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  #1    
Old February 1st, 2014 (12:24 PM).
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http://tech.mit.edu/V124/N5/kolasinski.5c.html

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The Secular Case Against Gay Marriage

ADAM KOLASINSKI


The debate over whether the state ought to recognize gay marriages has thus far focused on the issue as one of civil rights. Such a treatment is erroneous because state recognition of marriage is not a universal right. States regulate marriage in many ways besides denying men the right to marry men, and women the right to marry women. Roughly half of all states prohibit first cousins from marrying, and all prohibit marriage of closer blood relatives, even if the individuals being married are sterile. In all states, it is illegal to attempt to marry more than one person, or even to pass off more than one person as one’s spouse. Some states restrict the marriage of people suffering from syphilis or other venereal diseases. Homosexuals, therefore, are not the only people to be denied the right to marry the person of their choosing.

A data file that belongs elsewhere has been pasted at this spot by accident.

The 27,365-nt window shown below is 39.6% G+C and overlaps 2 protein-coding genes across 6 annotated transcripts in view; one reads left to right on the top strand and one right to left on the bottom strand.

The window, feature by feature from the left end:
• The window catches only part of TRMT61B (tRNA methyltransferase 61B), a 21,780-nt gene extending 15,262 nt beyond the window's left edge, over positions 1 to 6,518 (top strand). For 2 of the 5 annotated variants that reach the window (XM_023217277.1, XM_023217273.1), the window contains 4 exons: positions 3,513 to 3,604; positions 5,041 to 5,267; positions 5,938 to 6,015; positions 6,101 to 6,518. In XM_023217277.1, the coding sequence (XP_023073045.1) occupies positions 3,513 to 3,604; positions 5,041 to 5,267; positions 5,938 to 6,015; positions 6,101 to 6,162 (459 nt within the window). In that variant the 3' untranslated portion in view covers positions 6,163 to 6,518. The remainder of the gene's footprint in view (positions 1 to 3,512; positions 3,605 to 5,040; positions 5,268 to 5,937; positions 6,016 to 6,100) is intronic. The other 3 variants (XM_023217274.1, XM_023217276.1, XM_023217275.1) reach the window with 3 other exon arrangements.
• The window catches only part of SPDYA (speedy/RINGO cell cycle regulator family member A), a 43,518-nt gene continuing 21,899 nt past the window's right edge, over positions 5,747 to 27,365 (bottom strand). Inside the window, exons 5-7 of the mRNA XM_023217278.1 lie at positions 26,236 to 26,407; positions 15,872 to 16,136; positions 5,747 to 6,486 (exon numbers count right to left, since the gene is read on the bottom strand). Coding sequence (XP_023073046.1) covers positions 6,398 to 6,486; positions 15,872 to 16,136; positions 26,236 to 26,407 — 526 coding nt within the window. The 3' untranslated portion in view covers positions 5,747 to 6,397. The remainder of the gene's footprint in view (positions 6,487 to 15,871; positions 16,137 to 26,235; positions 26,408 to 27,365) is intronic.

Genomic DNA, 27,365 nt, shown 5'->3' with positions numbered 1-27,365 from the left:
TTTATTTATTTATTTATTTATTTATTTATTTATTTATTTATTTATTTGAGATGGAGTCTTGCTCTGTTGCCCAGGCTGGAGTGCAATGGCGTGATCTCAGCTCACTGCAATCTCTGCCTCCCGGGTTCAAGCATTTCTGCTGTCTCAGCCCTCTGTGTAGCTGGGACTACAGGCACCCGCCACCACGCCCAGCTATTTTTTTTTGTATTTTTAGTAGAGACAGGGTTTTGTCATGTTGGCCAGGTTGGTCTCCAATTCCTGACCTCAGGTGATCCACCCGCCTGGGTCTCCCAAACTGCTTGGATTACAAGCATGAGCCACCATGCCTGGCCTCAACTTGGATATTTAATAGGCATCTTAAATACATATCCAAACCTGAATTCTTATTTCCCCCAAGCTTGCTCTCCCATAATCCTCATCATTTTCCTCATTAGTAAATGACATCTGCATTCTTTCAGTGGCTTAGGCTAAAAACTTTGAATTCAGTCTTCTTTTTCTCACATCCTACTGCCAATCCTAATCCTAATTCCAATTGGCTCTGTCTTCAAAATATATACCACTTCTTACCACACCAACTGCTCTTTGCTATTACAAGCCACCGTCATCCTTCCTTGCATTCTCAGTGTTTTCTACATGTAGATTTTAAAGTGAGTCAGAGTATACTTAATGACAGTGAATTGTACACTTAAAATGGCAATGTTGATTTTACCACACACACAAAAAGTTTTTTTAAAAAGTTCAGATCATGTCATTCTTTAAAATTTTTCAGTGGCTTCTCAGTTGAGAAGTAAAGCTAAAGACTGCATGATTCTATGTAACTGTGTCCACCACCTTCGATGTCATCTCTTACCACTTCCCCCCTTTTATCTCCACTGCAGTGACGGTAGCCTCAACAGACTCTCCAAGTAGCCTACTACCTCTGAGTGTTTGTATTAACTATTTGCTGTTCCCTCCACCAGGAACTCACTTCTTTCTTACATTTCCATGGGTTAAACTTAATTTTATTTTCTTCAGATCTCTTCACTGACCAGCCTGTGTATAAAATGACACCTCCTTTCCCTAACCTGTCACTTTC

I do not claim that all of these other types of couples restricted from marrying are equivalent to homosexual couples. I only bring them up to illustrate that marriage is heavily regulated, and for good reason. When a state recognizes a marriage, it bestows upon the couple certain benefits which are costly to both the state and other individuals. Collecting a deceased spouse’s social security, claiming an extra tax exemption for a spouse, and having the right to be covered under a spouse’s health insurance policy are just a few examples of the costly benefits associated with marriage. In a sense, a married couple receives a subsidy. Why? Because a marriage between two unrelated heterosexuals is likely to result in a family with children, and propagation of society is a compelling state interest. For this reason, states have, in varying degrees, restricted from marriage couples unlikely to produce children.